Saturday, May 11, 2013

My Meditation at the Union College Board of Trustees Meeting, Spring 2013

David Miller
Union College Board of Trustees, Spring 2013

In 1986 (I think), Union held a Methodist Heritage Day in the chapel.  President Phillips spoke a bit about our Methodist heritage.  The District Superintendent was here, and he had a few words.  There was music and a performance by Dr. Pettys’s Oral Interpretation class.  I was a member of that class, and we presented a group oral interpretation of James Weldon Johnson’s poem “The Creation,” which ends in this way:

Then God sat down –
On the side of a hill where he could think;
By a deep, wide river he sat down;
With his head in his hands,
God thought and thought,
Till he thought: I’ll make me a man!
Up from the bed of the river
God scooped the clay;
And by the bank of the river
He kneeled him down;
And there the great God Almighty
Who lit the sun and fixed it in the sky,
Who flung the stars to the most far corner of the night,
Who rounded the earth in the middle of his hand;
This Great God,
Like a mammy bending over her baby,
Kneeled down in the dust
Toiling over a lump of clay
Till he shaped it in his own image;
Then into it he blew the breath of life,
And man became a living soul.
Amen. Amen.

The passage of Scripture from which Johnson took his inspiration contains the two creation myths found in Genesis.  Dr. Eric Elnes, who will be our Staley Lecturer in the Fall, explains the message of Genesis 1 & 2 in relation to another, influential creation myth existing at the time the biblical story was being told, written, and edited.  He says that Genesis contains creation myths written in conversation with the creation myth of the Babylonians.  He says, if we read only the Bible and not also the Babylonian myth, it’s like hearing one side of a telephone conversation.  We can only make sense of Genesis if we hear the conversation it is having with this other text.  So let’s listen in to both sides of the conversation.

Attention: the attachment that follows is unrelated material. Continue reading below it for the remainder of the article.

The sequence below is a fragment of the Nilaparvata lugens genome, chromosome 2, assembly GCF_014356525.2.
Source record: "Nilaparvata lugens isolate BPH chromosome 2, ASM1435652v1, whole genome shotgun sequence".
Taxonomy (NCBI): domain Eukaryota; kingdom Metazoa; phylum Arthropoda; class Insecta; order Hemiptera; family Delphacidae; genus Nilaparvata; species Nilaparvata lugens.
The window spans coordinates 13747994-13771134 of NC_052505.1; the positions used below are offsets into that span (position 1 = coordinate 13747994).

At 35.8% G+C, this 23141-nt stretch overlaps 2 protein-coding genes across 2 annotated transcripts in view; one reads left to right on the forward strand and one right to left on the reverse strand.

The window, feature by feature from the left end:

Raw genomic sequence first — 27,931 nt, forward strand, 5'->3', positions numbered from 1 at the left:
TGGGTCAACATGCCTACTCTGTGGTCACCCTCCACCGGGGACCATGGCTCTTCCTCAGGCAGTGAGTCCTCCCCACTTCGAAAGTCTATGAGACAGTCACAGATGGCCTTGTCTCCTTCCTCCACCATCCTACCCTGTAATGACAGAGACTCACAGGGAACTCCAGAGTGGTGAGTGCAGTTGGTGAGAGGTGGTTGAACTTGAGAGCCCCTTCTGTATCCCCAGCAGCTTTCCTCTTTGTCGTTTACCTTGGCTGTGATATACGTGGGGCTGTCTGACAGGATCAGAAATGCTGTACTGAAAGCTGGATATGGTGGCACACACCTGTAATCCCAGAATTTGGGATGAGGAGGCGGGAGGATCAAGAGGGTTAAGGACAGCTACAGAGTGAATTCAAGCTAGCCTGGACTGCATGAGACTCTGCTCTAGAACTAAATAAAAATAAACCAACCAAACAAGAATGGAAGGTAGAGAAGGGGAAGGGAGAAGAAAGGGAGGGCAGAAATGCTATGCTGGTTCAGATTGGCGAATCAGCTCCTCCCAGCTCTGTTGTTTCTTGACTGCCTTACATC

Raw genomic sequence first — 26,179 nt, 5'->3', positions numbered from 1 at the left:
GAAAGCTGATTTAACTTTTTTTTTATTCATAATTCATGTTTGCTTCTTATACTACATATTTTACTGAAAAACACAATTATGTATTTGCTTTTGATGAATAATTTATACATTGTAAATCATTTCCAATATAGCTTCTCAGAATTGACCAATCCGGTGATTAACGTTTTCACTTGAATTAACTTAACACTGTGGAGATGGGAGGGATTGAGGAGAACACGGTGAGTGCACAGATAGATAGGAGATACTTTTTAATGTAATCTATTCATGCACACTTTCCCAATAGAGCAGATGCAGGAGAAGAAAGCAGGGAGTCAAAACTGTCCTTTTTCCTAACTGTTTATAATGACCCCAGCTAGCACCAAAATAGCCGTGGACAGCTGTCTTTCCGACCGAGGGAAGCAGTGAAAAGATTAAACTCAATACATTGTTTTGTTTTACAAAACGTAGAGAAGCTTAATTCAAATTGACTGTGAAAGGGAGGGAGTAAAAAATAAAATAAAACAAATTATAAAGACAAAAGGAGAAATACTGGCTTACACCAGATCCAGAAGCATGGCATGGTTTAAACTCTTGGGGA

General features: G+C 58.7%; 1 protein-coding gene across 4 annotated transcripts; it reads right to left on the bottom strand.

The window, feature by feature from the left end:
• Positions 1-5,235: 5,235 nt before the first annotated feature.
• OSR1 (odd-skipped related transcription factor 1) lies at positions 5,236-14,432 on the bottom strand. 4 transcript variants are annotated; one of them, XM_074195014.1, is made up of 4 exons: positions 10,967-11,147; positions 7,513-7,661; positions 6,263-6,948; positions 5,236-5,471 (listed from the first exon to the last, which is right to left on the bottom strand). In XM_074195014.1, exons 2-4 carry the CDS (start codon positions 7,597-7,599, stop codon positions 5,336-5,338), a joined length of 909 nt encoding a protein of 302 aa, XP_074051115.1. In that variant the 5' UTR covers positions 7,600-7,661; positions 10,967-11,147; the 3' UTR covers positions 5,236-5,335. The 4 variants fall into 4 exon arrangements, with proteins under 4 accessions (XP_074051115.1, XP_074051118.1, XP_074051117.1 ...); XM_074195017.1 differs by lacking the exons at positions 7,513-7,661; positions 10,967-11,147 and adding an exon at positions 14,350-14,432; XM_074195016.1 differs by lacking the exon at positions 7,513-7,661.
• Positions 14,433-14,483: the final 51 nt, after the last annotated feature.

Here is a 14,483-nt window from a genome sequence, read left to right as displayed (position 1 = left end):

The Babylonian myth says creation is the result of a storm god’s slaying of an ocean goddess, symbol of chaos, in the form of a dragon or sea serpent.  The heavens and earth are created when her body is cut down the middle.  Creation is violent and chaotic.  Genesis replies back, the heavens and the earth are created when God speaks.  Creation is rational and orderly.

The Babylonian myth says only the king is created in the image of the gods.  Genesis responds, all of humanity is created in God's image.  The Babylonian myth says human beings are formed by the gods from the clay of the earth and are infused with the blood of the slain chaos monster.  Genesis says, yes, we are formed from the dust of the earth, but we are filled, not with the blood of a chaos monster, but with the very breath of God.  The Babylonian myth says we are darkness.  Genesis says we are light, so let our light shine!

I think a liberal education functions in a similar way.  I don’t want to make some false equivalency between the Bible and higher education, but I do believe an analogy can be made.  Students are inspired to see themselves as possessing a depth and breadth and height that other voices whispering in their ears would deny. 

Some voices tell students they are no more than consumers.  Service learning says they have the capacity to give.  Marketing tells them they are nothing more than their demographics.  Enlightenment philosophers say they are individuals possessing inexhaustible potential.  Materialism says they are nothing more than biochemical processes.  Performing “The Creation” at a chapel service says they are living souls.  When they read Faulkner or discover their capacity for reason when a professor uses the Socratic Method or excel when no one had believed in them before, these false voices of darkness are revealed to be lies.  Our students are light!  Let our light shine! 

A liberal education reveals to students that they are more than they have been led to believe.  The depth and breadth and height of the human spirit are revealed to students in their studies and other collegiate experiences.

But, as the following stories in Genesis attest, we are fallible human beings, so sometimes our collective voice joins the chorus of the false voices.  This happens when we fail to expect students to fully experience the depth or the breadth or the height that we know they possess or when we treat them as means to an end, perhaps an institutional end—and we know we all sometimes do both of these.  We can also do this when we, whether members of the board, of the administration, the faculty, or the staff treat each other as merely means to institutional ends or to personal agendas—and we know we all sometimes do this too.

Despite this fallibility, an important part of what we are engaged in at Union is the development of the soul, both in the biblical and in the classical sense.  A liberal education inspires students to see themselves in a different light, to bring to light aspects of themselves they never knew existed.

Union College students, staff, faculty, and board members, we are created in the image of God.  Let our light shine!  Amen.

No comments: